Friday, 19 October 2012

About filming Song for Marion.

Song for Marion: Christopher Eccleston is James


This is a scene from the then nine-year-old Orla Hill's first day's filming on Song for Marion, or any other movie. Previous professional experience: one voiceover for a pre-school children's TV show; one TV commercial for Argos. Orla is the little blonde thing, squinting in the sunlight. The other children and the grown-ups whose faces you can't see are people from the neighbourhood on the edge of Newcastle where the filming was taking place. The grown-up whose face you can see is, of course, Christopher Eccleston.

Partly, Christopher was doing what actors on film sets have to do quite a lot of - waiting for the director to be ready to ask him to act. But mostly he was doing something else he seems to do very well - being good to people.

In Song for Marion he plays James, the son of Marion (Vanessa Redgrave) and Arthur (Terence Stamp), and the father of Jennifer, played by Orla. When we rolled up - Mummy, Daddy and the small debutante in pink leggings - he wasted no time demonstrating that he is as generous and thoughtful as you somehow expect him to be.

The dark blanket you can just about see wrapped around Orla was his idea, to prevent her getting cold on what was a blowy day, despite the sun. His hands placed lightly on her shoulders as he talked to the other kids - about Doctor Who, mostly - demonstrated just the right, low key protectiveness towards the child with whom he would shortly walk towards a camera.

If Orla, though far less nervous than her parents, had needed a little no-fuss reassurance as she too awaited the director's call, Christopher was providing it. And when that call eventually came - it was a complicated shoot that day, not helped by the erratic weather - he told the other kids and their mums and dads not to go away, he'd be back in a few minutes to answer all their remaining questions and sign all the autographs they wanted. And he was, of course, as good as his word. Top man.

He and Orla got on very well throughout the making of the film, which included his teaching her how to play table tennis - speaking of which, this blog hopes in the future to provide exclusive video footage of a titanic, sci-fi ping-pong encounter between the heroic erstwhile Doctor and dastardly former General Zod. Bet you can't guess who wins.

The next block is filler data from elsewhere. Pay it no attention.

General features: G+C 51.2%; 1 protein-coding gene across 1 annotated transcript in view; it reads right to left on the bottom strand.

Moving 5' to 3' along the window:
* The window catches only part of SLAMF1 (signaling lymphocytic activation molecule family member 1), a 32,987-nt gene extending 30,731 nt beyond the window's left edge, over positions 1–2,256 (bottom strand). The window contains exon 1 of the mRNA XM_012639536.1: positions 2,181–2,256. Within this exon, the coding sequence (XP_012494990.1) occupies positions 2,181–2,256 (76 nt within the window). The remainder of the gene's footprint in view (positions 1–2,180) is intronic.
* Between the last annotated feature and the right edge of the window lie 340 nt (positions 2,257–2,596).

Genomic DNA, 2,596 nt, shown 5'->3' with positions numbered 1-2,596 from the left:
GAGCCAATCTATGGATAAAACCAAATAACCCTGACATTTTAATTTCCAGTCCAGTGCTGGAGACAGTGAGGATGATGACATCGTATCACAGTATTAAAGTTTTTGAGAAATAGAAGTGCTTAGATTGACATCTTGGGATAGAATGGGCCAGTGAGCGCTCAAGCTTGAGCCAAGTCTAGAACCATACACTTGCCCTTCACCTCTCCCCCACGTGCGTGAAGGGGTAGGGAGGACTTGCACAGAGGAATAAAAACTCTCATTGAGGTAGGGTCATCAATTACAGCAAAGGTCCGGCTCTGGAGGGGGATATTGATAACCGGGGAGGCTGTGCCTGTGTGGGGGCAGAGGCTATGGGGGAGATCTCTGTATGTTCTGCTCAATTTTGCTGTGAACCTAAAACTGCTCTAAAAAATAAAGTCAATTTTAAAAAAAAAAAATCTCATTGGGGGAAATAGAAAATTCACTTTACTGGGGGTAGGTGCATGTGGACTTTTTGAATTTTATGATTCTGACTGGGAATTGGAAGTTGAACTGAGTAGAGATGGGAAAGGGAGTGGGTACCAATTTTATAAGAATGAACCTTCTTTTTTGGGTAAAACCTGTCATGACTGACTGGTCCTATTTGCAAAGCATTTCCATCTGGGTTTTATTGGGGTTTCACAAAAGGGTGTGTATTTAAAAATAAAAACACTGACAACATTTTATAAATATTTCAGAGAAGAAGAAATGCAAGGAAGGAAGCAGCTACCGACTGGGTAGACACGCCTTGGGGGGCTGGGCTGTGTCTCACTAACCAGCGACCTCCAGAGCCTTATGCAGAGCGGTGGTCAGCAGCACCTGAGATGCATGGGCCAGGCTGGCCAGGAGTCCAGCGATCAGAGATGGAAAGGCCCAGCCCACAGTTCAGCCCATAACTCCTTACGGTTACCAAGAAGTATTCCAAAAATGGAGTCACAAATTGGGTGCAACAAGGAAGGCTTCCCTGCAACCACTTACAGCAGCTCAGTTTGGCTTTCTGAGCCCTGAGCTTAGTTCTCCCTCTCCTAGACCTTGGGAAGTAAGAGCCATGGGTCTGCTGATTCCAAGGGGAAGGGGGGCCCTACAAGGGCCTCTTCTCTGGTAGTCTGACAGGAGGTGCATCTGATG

This article was written in close, late night collaboration by the authors and publishers of this blog, Orla's parents Sheila and Dave. Coming soon: meeting Vanessa.

London Film Festival 2012: Song for Marion, review. Spoilers!

At the heart of Paul Andrew Williams's film, Song for Marion, there are three performances precisely calibrated to get the tears flowing, writes Robbie Collin.

3 3 out of 5 stars

Dir: Paul Andrew Williams; Starring: Terence Stamp, Vanessa Redgrave, Christopher Eccleston, Gemma Arterton. PG cert, 93 min.

Nothing raises the stakes in a British film like the prospect of public embarrassment. From The Full Monty to Billy Elliot and Calendar Girls, comic dramas about everyday people risking humiliation for a good cause seem to strike a chord with cinema goers, both here and abroad, and Song for Marion is the latest film to pop up in the sub-genre.

Paul Andrew Williams’s picture is a softer, slighter work than those mega-hits above, but at its heart there are three performances so precisely, even mercilessly calibrated to get the tears flowing that the narrative fumbles soon vanish behind a gauze of sobs.

Terence Stamp is Arthur, a prickly congenital grump whose beloved wife Marion (Vanessa Redgrave) sings in an amateurish community chorus who are preparing for a choir of the year competition. Marion has cancer, and singing brings her a great deal of enjoyment in what both she and her husband tacitly acknowledge are her last days. Arthur, however, can’t bring himself to join in. “You know how I feel about enjoying myself,” he snaps at their semi-estranged adult son James (Christopher Eccleston), only half-joking.

Marion’s choir are called The OAPZ, “with a Z at the end to make it street,” as their ever-chirpy conductor Elizabeth (Gemma Arterton) explains. Much like their name, The OAPZ’s repertoire is laboriously offbeat, and hearing a band of pensioners crooning Ace of Spades by Motörhead and Let’s Talk About Sex by Salt-n-Pepa is funny precisely once per song.

By now the direction in which Song for Marion is headed should be clear, although if you are yet to connect the dots, it takes in heartbreak, redemption and reconciliation via a touching on-stage solo from Stamp.

Williams, whose past films include the crime thriller London to Brighton, a couple of grungy horrors and nothing even slightly like Song for Marion, sometimes plays it too broad for his own good. Few emotional moments are allowed to pass without a prod in the ribs from a tinkling piano, a trick that begins to grate as much as Marion’s cartoonish fellow singers; and the grand finale is marred by a last-minute setback too engineered even for The X Factor. But the emotional bonds between the three leads are so plausibly knotted (Eccleston, in particular, is unquestionably his screen father’s son) that it’s tempting to forgive the film the occasional off-key honk.

Thursday, 11 October 2012